Switzerland Eötvös, Shostakovich: Tonhalle Orchestra Zurich, Lionel Bringuier, (conductor), Tonhalle Zurich, 29.9.16. (JR)
Eötvös – ‘The gliding of the Eagle in the Skies’
Shostakovich – Symphony No. 6
Orchestras need to fill their coffers. They also need to continue to find ingenious ways to tempt youngsters (of all ages) across the threshold of hallowed concert halls, to become their future audience, not to mention subscribers and patrons. They also need to keep their army of silver-haired retirees happy, and what better to put on a concert on a weekday, at lunchtime, and offer a reduced-priced buffet lunch. It almost works: the hall was 60% full, mostly over 70s. Children are at school, workers in the office (few can spare an hour out of the office and then the time to eat). The members of the orchestra were in civvies (the men should note that few look good in T-shirts after the age of 35).
The concert itself was only 45 minutes long, though the encore stretched it to nearly an hour. This was however not an ideal programme for senior citizens.
Peter Eötvös is Creative Chair this season and I doubt many in the hall knew of him or his work. ‘The gliding of the Eagle in the Skies’ is only twelve minutes long, but it’s a fairly long twelve minutes. The piece was a 2012 commission for a Basque orchestra with a long complex name. Eötvös researched some Basque melodies and found one he liked which brought to his mind an eagle soaring high in the sky. I was surprised therefore when the piece started with two percussionists, front stage, drumming with their hands: were we in for some Steve Reich perhaps? No such luck. First we heard bells, timpani, harp, loud brass, but no sign of an eagle. They must be elusive birds. Suddenly shimmering strings alluded to the sky, followed by screeching bird noises from three piccolos (or is it piccoli?) and then by fluttering flutes (representing its wings, I suppose) accompanied by a Basque tambourine. I’m unsure whether the orchestra flew in this particular tambourine from San Sebsastian. The piece was quite an aural mishmash, never unpleasant or discordant, with periods of interest. The volume might have caused an issue for anyone with a hearing aid. The work received polite applause.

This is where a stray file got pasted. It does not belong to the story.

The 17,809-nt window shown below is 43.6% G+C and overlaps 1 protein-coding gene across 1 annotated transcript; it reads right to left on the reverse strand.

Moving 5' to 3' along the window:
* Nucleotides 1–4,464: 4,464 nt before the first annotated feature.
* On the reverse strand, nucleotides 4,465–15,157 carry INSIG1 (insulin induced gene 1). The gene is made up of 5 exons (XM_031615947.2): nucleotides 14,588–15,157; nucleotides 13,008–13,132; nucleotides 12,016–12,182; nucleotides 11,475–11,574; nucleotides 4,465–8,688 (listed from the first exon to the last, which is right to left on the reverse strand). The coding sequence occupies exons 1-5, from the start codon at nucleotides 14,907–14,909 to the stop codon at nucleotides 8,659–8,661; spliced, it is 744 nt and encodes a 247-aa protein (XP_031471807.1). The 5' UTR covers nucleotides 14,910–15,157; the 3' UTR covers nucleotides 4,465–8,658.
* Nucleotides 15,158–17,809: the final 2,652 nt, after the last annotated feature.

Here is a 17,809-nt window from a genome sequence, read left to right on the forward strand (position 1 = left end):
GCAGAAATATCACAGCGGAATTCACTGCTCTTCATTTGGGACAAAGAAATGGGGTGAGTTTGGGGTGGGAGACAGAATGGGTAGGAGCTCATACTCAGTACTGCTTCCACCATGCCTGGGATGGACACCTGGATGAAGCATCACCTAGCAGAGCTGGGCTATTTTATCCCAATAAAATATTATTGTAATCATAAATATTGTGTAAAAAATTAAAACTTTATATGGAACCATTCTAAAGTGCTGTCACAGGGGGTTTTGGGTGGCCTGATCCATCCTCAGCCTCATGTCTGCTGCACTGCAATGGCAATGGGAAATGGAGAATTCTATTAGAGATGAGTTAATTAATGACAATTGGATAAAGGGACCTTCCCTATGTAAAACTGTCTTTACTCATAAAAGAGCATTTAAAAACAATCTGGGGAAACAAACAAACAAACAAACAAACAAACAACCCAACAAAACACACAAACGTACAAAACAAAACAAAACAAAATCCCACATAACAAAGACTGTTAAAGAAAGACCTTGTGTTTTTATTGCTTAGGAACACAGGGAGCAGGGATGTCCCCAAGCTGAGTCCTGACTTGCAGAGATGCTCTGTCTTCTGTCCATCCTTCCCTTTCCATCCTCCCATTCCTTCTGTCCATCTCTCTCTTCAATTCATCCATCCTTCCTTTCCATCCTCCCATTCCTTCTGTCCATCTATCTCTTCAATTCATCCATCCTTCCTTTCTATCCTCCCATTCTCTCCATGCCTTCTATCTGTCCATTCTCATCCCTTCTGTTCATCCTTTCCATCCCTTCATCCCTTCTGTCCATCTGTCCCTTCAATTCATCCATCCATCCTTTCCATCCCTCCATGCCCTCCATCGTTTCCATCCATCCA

Sadly, I’m not sure the audience liked the Shostakovich much better. It has been described as a ‘headless torso’ of a symphony, as there is, bafflingly, no first movement, one launches straight into a long slow movement, bleak and depressing; two elderly ladies left within minutes of its start. Shostakovich wrote it in 1939 and Stalin was watching. The Scherzo was too loud, again I saw some sitting close to the stage putting fingers in their ears. The final Presto is one of Shostakovich’s most ebullient and witty movements. The double basses galumphed, the strings scampered – the flautist was particularly impressive, not a Tonhalle member but someone who sprang in. I asked a percussionist for her name but he didn’t know it.
Bringuier told the audience about the encore in his native French, so about a quarter of them understood. (In the German-speaking part of Switzerland, surprisingly few understand more than a smattering of French – and the same applies for German understanding in the ‘Romandie’). It turned out to be Rossini’s sparkling overture to The Italian Girl in Algiers; expectedly, it received more applause than the Eötvös and the Shostakovich put together.
The orchestra is in good shape for its imminent October tour of South America and this concert was a run-through for part of their concerts there. They will give this same programme in Buenos Aires on 10th October, adding Tchaikovsky’s Violin Concerto (with Lisa Batiashvili) and in São Paulo on 16th October with Nelson Freire playing Chopin’s First Piano Concerto. Mahler’s First Symphony can also be heard in Buenos Aires on the 11th, Montevideo on the 13th, Rio on the 15th and São Paulo on the 18th. If you are reading this review in any of those cities, I do commend you to attend.